Banks v. Roe et al

Filing 3

REPORT AND RECOMMENDATION: It is hereby recommended that the District Judge enter an order DENYING Plaintiff's IFP application ECF No. 1 ; DISMISSING this action WITH PREJUDICE. Objections to R&R due by 8/16/2017. Signed by Magistrate Judge William G. Cobb on 08/02/2017. (Copies have been distributed pursuant to the NEF - KW)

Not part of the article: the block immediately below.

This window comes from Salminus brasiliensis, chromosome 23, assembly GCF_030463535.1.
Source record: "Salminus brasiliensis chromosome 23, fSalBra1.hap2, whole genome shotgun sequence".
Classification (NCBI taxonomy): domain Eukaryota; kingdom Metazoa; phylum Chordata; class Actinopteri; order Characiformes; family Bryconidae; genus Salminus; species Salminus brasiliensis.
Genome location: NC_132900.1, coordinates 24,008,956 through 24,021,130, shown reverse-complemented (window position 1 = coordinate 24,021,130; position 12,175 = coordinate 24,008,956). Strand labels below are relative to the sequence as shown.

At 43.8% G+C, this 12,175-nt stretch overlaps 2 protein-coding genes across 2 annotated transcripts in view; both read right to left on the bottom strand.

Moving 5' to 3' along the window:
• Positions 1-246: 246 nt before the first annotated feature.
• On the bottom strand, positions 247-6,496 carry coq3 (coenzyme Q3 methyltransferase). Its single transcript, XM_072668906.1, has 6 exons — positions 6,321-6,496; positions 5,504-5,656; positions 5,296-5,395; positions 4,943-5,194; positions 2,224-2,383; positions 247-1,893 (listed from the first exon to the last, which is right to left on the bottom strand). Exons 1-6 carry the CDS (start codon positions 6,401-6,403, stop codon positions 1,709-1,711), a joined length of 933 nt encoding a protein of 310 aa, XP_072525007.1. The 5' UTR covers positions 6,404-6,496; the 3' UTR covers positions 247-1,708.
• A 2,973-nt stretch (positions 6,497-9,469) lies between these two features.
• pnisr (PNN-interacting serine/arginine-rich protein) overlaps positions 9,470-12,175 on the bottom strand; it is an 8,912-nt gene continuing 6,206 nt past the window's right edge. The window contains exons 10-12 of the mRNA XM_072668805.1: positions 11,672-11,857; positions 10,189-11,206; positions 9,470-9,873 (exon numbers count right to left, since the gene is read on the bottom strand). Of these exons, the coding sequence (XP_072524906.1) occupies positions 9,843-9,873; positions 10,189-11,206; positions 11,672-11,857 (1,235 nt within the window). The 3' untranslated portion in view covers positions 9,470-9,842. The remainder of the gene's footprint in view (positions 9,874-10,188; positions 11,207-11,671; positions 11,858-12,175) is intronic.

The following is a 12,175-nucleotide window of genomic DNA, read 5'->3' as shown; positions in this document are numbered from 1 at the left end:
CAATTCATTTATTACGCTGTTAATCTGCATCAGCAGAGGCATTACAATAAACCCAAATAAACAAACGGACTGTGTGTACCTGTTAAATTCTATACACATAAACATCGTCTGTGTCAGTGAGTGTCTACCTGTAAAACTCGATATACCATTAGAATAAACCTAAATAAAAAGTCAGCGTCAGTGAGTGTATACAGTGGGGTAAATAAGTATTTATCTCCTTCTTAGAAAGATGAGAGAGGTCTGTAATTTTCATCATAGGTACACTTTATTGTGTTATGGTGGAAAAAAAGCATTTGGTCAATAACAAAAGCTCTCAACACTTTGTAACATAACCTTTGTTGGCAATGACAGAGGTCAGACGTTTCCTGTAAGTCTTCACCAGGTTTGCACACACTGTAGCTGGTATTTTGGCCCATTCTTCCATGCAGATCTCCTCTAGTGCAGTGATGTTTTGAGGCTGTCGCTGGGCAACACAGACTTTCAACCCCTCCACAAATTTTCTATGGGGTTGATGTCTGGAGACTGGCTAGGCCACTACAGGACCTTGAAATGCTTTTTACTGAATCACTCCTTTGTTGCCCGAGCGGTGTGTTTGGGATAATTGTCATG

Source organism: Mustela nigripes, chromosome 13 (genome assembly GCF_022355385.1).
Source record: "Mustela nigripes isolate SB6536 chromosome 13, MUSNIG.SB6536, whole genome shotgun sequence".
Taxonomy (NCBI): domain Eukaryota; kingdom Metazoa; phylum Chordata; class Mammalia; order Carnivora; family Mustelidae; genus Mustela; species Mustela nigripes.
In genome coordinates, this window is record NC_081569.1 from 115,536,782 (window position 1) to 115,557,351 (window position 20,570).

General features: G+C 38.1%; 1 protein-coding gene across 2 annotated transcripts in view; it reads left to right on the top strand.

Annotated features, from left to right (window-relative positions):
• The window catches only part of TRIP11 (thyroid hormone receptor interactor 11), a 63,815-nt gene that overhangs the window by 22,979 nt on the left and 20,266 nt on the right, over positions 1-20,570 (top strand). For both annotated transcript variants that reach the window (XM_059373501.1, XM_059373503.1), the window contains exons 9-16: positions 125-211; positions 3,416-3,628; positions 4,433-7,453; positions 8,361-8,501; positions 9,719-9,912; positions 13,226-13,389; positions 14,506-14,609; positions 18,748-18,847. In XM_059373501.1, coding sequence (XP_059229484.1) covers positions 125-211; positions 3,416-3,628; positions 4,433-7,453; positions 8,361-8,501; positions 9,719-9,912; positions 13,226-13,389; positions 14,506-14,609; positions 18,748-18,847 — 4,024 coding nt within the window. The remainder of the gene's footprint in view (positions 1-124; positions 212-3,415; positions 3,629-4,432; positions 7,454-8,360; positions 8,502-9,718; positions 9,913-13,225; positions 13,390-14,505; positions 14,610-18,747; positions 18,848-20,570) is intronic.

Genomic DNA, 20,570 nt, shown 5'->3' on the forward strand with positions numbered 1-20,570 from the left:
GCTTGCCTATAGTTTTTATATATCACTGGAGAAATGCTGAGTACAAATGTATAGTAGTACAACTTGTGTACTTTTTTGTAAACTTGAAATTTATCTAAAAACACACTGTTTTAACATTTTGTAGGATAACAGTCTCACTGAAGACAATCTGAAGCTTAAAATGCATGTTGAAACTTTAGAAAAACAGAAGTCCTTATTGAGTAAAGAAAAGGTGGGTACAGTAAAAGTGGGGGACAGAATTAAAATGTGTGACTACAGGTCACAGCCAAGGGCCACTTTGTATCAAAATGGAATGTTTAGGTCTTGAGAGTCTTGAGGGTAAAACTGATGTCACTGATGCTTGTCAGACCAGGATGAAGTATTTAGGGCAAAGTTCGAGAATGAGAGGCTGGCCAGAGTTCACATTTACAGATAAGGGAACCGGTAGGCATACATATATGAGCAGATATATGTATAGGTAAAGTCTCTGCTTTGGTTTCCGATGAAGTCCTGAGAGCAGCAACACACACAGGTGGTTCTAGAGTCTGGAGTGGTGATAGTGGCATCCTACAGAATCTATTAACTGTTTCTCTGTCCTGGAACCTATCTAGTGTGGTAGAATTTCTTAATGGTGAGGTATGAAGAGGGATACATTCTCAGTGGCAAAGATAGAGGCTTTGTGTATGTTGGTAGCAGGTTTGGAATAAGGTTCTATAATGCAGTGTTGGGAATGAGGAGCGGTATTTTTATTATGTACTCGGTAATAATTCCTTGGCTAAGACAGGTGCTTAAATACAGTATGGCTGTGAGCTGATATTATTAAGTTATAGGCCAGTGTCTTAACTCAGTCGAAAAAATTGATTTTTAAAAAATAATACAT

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1 2 3 4 5 UNITED STATES DISTRICT COURT 6 DISTRICT OF NEVADA 7 8 9 10 11 FREDERICK BANKS, ) ) Plaintiff, ) ) vs. ) ) ADRIAN ROE, et al., ) ) Defendants. ) ______________________________________) 3:17-cv-00445-RCJ-WGC REPORT & RECOMMENDATION OF U.S. MAGISTRATE JUDGE 12 13 This Report and Recommendation is made to the Honorable Robert C. Jones, Senior United 14 States District Judge. The action was referred to the undersigned Magistrate Judge pursuant to 28 U.S.C. 15 § 636(b)(1)(B) and the Local Rules of Practice, LR 1B 1-4. 16 17 18 19 Before the court is Plaintiff’s Application to Proceed in Forma Pauperis (IFP) (ECF No. 1) and pro se Complaint (ECF No. 1-1). For the reasons set forth below, the court recommends that Plaintiff’s IFP application be denied and that this action be dismissed with prejudice. 20 I. IFP APPLICATION 21 A person may be granted permission to proceed IFP if the person “submits an affidavit that 22 includes a statement of all assets such [person] possesses [and] that the person is unable to pay such fees 23 or give security therefor. Such affidavit shall state the nature of the action, defense or appeal and 24 affiant’s belief that the person is entitled to redress.” 28 U.S.C. § 1915(a)(1); Lopez v. Smith, 203 F.3d 25 1122, 1129 (9th Cir. 2000) (en banc) (stating that 28 U.S.C. § 1915 applies to all actions filed IFP, not 26 just prisoner actions). 27 In addition, the Local Rules of Practice for the District of Nevada provide: “Any person who is 28 unable to prepay the fees in a civil case may apply to the court for authority to proceed [IFP]. The application must be made on the form provided by the court and must include a financial affidavit 1 disclosing the applicant’s income, assets, expenses, and liabilities.” LSR 1-1. 2 “‘[T]he supporting affidavits [must] state the facts as to [the] affiant’s poverty with some 3 particularity, definiteness and certainty.’” U.S. v. McQuade, 647 F.2d 938, 940 (9th Cir. 1981) (quoting 4 Jefferson v. United States, 277 F.2d 723, 725 (9th Cir. 1960)). A litigant need not “be absolutely 5 destitute to enjoy the benefits of the statute.” Adkins v. E.I. Du Pont de Nemours & Co., 335 U.S. 331, 6 339 (1948). 7 When a prisoner seeks to proceed without prepaying the filing fee: 8 [I]n addition to filing the affidavit filed [as described above], [the prisoner] shall submit a certified copy of the trust fund account statement (or institutional equivalent) for the prisoner for the 6-month period immediately preceding the filing of the complaint or notice of appeal, obtained from the appropriate official of each prison at which the prisoner is or was confined. 9 10 11 12 13 14 15 16 17 18 19 20 21 22 23 24 25 26 27 28 U.S.C. § 1915(a)(2). Notwithstanding the foregoing: (1) … [I]f a prisoner brings a civil action…[IFP], the prisoner shall be required to pay the full amount of a filing fee. The court shall assess and, when funds exist, collect, as a partial payment of any court fees required by law, an initial partial filing fee of 20 percent of the greater of -(A) the average monthly deposits to the prisoner’s account; or (B) the average monthly balance in the prisoner’s account for the 6-month period immediately preceding the filing of the complaint of notice of appeal. (2) After payment of the initial partial filing fee, the prisoner shall be required to make monthly payments of 20 percent of the preceding month’s income credited to the prisoner’s account. The agency having custody of the prisoner shall forward payments from the prisoner’s account to the clerk of the court each time the amount in the account exceeds $10 until the filing fees are paid. 28 U.S.C. § 1915(b)(1), (2). Plaintiff has submitted an IFP application, but on the acknowledgment form, he has crossed out the “penalty of perjury” provision (ECF No. 1 at 3), when both the Local Rules and 28 U.S.C. § 1915 require an affidavit supported by a certified copy of a trust fund account statement. In addition, while his account statement provides his current account balance, average monthly balance, and average monthly deposits, the form states that no filing fee is due, in direct contravention of 28 U.S.C. § 1915(b). (ECF No. 1 at 4.) The handwriting of the signature of the purported authorized prison officer also looks 28 2 1 curiously similar to Plaintiff’s handwriting. (ECF No. 1 at 4.) As a result, Plaintiff’s IFP application 2 should be denied. 3 4 II. SCREENING A. Standard 5 “The court shall dismiss the case at any time if the court determines that … the action or appeal 6 (i) is frivolous or malicious; (ii) fails to state a claim upon which relief may be granted; or (iii) seeks 7 monetary relief against a defendant who is immune from such relief.” 28 U.S.C. § 1915(e)(2)(B)(i)-(iii). 8 This provision applies to all actions filed IFP, whether or not the plaintiff is incarcerated. See Lopez, 203 9 F.3d at 1129; see also Calhoun v. Stahl, 254 F.3d 845 (9th Cir. 2001) (per curiam). 10 In addition, “[t]he court shall review, before docketing, if feasible or, in any event, as soon as 11 practicable after docketing, a complaint in a civil action in which a prisoner seeks redress from a 12 governmental entity or office or employee of a governmental entity.” 28 U.S.C. § 1915A(a). “On review, 13 the court shall identify cognizable claims or dismiss the complaint, or any portion of the complaint, if 14 the complaint-- (1) is frivolous, malicious, or fails to state a claim upon which relief may be granted; or 15 (2) seeks monetary relief from a defendant who is immune from such relief.” 28 U.S.C. § 1915A(b)(1)- 16 (2). 17 Dismissal of a complaint for failure to state a claim upon which relief may be granted is provided 18 for in Federal Rule of Civil Procedure 12(b)(6), and 28 U.S.C. § 1915(e)(2)(B)(ii) and 28 U.S.C. § 19 1915A(b)(1) track that language. Thus, when reviewing the adequacy of a complaint under 28 U.S.C. 20 § 1915(e)(2)(B)(ii) or 28 U.S.C. § 1915A(b)(1), the court applies the same standard as is applied under 21 Rule 12(b)(6). See e.g. Watison v. Carter, 668 F.3d 1108, 1112 (9th Cir. 2012). Review under 12(b)(6) 22 is essentially a ruling on a question of law. See Chappel v. Lab. Corp. of America, 232 F.3d 719, 723 23 (9th Cir. 2000) (citation omitted). 24 In reviewing the complaint under this standard, the court must accept as true the allegations, 25 construe the pleadings in the light most favorable to the plaintiff, and resolve all doubts in the plaintiff’s 26 favor. Jenkins v. McKeithen, 395 U.S. 411, 421 (1969) (citations omitted). Allegations in pro se 27 complaints are “held to less stringent standards than formal pleadings drafted by lawyers[.]” Hughes v. 28 Rowe, 449 U.S. 5, 9 (1980) (internal quotation marks and citation omitted). 3 1 A complaint must contain more than a “formulaic recitation of the elements of a cause of action,” 2 it must contain factual allegations sufficient to “raise a right to relief above the speculative level.” Bell 3 Atlantic Corp. v. Twombly, 550 U.S. 544, 555 (2007). “The pleading must contain something more … 4 than … a statement of facts that merely creates a suspicion [of] a legally cognizable right of action.” Id. 5 (quoting 5 C. Wright & A. Miller, Federal Practice & Procedure § 1216, at 235-36 (3d ed. 2004)). At 6 a minimum, a plaintiff should state “enough facts to state a claim to relief that is plausible on its face.” 7 Id. at 570; see also Ashcroft v. Iqbal, 556 U.S. 662, 678 (2009). 8 A dismissal should not be without leave to amend unless it is clear from the face of the complaint 9 that the action is frivolous and could not be amended to state a federal claim, or the district court lacks 10 subject matter jurisdiction over the action. See Cato v. United States, 70 F.3d 1103, 1106 (9th Cir. 1995); 11 O’Loughlin v. Doe, 920 F.2d 614, 616 (9th Cir. 1990). 12 B. Plaintiff’s Complaint 13 14 While the court would ordinarily deny the IFP application without prejudice and give the prisoner another opportunity to submit a corrected application, that is not warranted in this case. 15 Plaintiff, who is incarcerated in Youngstown, Pennsylvania, sues attorney Adrian Roe, 16 U.S. Distriict Judge Mark R. Hornak, Assistant United States Attorney Robert Cessar, United States 17 Attorney Soo Song, and FBI Special Agent Sean Langford. (ECF No. 1-1 at 1-3.) Generally, he alleges 18 that these defendants have delayed his criminal case to keep him beyond his maximum sentence by 19 asserting that he was mentally ill. (ECF No. 1-1 at 10-11.) He seeks damages in the amount of 20 $55,000,000. (ECF No. 1-1 at 10.) 21 Plaintiff has attempted to file various actions in the District of Nevada, against defendants in 22 Pennsylvania, while he is incarcerated in Pennsylvania. (See Case Nos.: 2:16-cv-01149-JCM-GWF; 23 2:16-cv-01152-APG-NJK; 2:16-cv-01153-JAD-VCF; 2:16-cv-01154-GMN-PAL; 2:16-cv-01155-RFB- 24 VCF; 2:16-cv-001158-JAD-CWH.) 25 Plaintiff has been declared a vexatious litigant by the Western District of Pennsylvania. Banks 26 v. Francis, No. CV 1501385, 2015 WL 8207532, at * 4 (W.D. Pa. Dec. 8, 2015) (appeal dismissed). He 27 is “enjoined from filing, without prior authorization of the Court, any complaint, lawsuit or petition for 28 writ of mandamus.” Id. 4 1 As with similar actions Plaintiff has filed here, the court finds that this action should be 2 dismissed as Plaintiff did not obtain prior authorization from the court to file his complaint. As United 3 States Magistrate Judge Cam Ferenbach put it: “Banks cannot escape the vexatious litigant determination 4 by simply filing in the District of Nevada with the hope that this court will be more hospitable.” (Case 5 2:16-cv-01155-RFB-VCF, ECF No. 2 at 3:14-16.) 6 III. RECOMMENDATION 7 IT IS HEREBY RECOMMENDED that the District Judge enter an order: 8 (1) DENYING Plaintiff’s IFP application (ECF No. 1); and 9 (2) DISMISSING this action WITH PREJUDICE. 10 The Plaintiff should be aware of the following: 11 1. That he may file, pursuant to 28 U.S.C. § 636(b)(1)(C), specific written objections to this 12 Report and Recommendation within fourteen days of receipt. These objections should be titled 13 "Objections to Magistrate Judge's Report and Recommendation" and should be accompanied by points 14 and authorities for consideration by the district judge. 15 2. That this Report and Recommendation is not an appealable order and that any notice of appeal 16 pursuant to Rule 4(a)(1) of the Federal Rules of Appellate Procedure should not be filed until entry of 17 judgment by the district court. 18 DATED: August 2, 2017. 19 20 ____________________________________ WILLIAM G. COBB UNITED STATES MAGISTRATE JUDGE 21 22 23 24 25 26 27 28 5